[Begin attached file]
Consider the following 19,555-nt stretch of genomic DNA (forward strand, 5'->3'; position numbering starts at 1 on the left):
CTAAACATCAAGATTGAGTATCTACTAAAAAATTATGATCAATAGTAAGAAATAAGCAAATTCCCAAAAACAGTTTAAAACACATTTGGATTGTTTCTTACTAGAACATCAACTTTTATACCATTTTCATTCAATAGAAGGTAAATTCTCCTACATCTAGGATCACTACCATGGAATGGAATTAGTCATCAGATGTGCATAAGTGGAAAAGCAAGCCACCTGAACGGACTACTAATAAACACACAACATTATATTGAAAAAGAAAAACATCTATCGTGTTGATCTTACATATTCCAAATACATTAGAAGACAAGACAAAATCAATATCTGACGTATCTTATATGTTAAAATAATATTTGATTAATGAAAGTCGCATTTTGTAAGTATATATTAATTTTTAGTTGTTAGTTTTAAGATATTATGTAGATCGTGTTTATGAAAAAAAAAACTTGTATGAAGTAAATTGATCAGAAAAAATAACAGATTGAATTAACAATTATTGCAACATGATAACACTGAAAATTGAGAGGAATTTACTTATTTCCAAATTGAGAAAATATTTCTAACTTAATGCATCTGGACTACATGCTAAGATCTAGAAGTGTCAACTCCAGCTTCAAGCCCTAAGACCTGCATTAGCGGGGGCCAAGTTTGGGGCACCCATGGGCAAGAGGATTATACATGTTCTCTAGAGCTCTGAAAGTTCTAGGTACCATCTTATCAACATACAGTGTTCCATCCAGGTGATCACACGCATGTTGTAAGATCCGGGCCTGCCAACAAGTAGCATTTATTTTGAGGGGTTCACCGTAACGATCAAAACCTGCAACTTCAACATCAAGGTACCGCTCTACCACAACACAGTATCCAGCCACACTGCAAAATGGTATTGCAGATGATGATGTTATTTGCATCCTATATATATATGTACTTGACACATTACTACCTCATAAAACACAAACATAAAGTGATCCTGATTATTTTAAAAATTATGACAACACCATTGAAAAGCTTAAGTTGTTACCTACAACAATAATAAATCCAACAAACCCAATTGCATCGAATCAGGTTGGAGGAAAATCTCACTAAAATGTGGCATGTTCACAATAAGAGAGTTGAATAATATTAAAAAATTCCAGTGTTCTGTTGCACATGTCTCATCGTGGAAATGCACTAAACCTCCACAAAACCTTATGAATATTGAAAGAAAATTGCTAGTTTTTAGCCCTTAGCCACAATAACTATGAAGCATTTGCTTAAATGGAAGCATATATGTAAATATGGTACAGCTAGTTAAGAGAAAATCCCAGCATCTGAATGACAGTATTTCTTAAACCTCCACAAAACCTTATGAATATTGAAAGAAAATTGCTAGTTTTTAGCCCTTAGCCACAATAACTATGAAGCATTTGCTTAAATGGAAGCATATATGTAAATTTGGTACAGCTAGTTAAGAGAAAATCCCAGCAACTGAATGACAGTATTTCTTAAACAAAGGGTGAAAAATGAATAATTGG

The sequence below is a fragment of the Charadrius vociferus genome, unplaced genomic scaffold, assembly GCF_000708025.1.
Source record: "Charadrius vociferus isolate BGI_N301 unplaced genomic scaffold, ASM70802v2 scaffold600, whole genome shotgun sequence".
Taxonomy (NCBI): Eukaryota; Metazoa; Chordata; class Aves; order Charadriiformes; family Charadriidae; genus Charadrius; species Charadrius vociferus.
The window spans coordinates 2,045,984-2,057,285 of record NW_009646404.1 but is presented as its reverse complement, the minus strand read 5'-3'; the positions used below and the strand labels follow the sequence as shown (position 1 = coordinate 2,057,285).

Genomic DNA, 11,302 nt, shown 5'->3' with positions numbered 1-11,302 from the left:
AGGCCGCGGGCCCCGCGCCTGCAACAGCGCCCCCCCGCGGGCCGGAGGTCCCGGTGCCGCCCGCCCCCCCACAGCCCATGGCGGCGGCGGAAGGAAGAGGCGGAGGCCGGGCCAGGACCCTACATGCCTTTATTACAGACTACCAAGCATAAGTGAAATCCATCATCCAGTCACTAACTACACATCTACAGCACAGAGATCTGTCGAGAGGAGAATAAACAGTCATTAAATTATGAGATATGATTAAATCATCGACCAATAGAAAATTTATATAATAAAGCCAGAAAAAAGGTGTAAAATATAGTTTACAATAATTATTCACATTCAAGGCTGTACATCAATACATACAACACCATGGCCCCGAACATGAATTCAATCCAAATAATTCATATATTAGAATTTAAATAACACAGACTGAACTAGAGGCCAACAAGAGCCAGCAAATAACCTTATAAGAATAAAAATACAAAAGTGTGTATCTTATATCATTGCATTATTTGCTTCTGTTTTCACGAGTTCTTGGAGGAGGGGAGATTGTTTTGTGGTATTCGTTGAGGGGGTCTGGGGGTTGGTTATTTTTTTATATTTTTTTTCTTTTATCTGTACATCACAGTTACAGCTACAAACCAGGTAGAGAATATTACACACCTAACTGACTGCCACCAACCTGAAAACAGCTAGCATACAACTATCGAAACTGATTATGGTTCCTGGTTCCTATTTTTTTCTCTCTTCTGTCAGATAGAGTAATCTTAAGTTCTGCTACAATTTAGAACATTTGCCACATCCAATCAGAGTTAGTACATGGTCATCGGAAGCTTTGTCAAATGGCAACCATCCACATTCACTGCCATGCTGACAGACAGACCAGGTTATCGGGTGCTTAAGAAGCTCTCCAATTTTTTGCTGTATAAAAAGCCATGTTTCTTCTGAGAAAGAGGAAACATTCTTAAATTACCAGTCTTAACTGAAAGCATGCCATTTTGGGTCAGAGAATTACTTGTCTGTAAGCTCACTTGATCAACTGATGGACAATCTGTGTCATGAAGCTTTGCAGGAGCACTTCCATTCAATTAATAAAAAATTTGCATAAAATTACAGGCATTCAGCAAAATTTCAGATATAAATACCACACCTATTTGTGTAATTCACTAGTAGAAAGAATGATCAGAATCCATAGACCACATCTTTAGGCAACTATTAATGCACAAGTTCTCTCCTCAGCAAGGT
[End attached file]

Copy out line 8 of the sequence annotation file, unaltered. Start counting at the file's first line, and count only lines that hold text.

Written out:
AGGCCGCGGGCCCCGCGCCTGCAACAGCGCCCCCCCGCGGGCCGGAGGTCCCGGTGCCGCCCGCCCCCCCACAGCCCATGGCGGCGGCGGAAGGAAGAGGCGGAGGCCGGGCCAGGACCCTACATGCCTTTATTACAGACTACCAAGCATAAGTGAAATCCATCATCCAGTCACTAACTACACATCTACAGCACAGAGATCTGTCGAGAGGAGAATAAACAGTCATTAAATTATGAGATATGATTAAATCATCGACCAATAGAAAATTTATATAATAAAGCCAGAAAAAAGGTGTAAAATATAGTTTACAATAATTATTCACATTCAAGGCTGTACATCAATACATACAACACCATGGCCCCGAACATGAATTCAATCCAAATAATTCATATATTAGAATTTAAATAACACAGACTGAACTAGAGGCCAACAAGAGCCAGCAAATAACCTTATAAGAATAAAAATACAAAAGTGTGTATCTTATATCATTGCATTATTTGCTTCTGTTTTCACGAGTTCTTGGAGGAGGGGAGATTGTTTTGTGGTATTCGTTGAGGGGGTCTGGGGGTTGGTTATTTTTTTATATTTTTTTTCTTTTATCTGTACATCACAGTTACAGCTACAAACCAGGTAGAGAATATTACACACCTAACTGACTGCCACCAACCTGAAAACAGCTAGCATACAACTATCGAAACTGATTATGGTTCCTGGTTCCTATTTTTTTCTCTCTTCTGTCAGATAGAGTAATCTTAAGTTCTGCTACAATTTAGAACATTTGCCACATCCAATCAGAGTTAGTACATGGTCATCGGAAGCTTTGTCAAATGGCAACCATCCACATTCACTGCCATGCTGACAGACAGACCAGGTTATCGGGTGCTTAAGAAGCTCTCCAATTTTTTGCTGTATAAAAAGCCATGTTTCTTCTGAGAAAGAGGAAACATTCTTAAATTACCAGTCTTAACTGAAAGCATGCCATTTTGGGTCAGAGAATTACTTGTCTGTAAGCTCACTTGATCAACTGATGGACAATCTGTGTCATGAAGCTTTGCAGGAGCACTTCCATTCAATTAATAAAAAATTTGCATAAAATTACAGGCATTCAGCAAAATTTCAGATATAAATACCACACCTATTTGTGTAATTCACTAGTAGAAAGAATGATCAGAATCCATAGACCACATCTTTAGGCAACTATTAATGCACAAGTTCTCTCCTCAGCAAGGT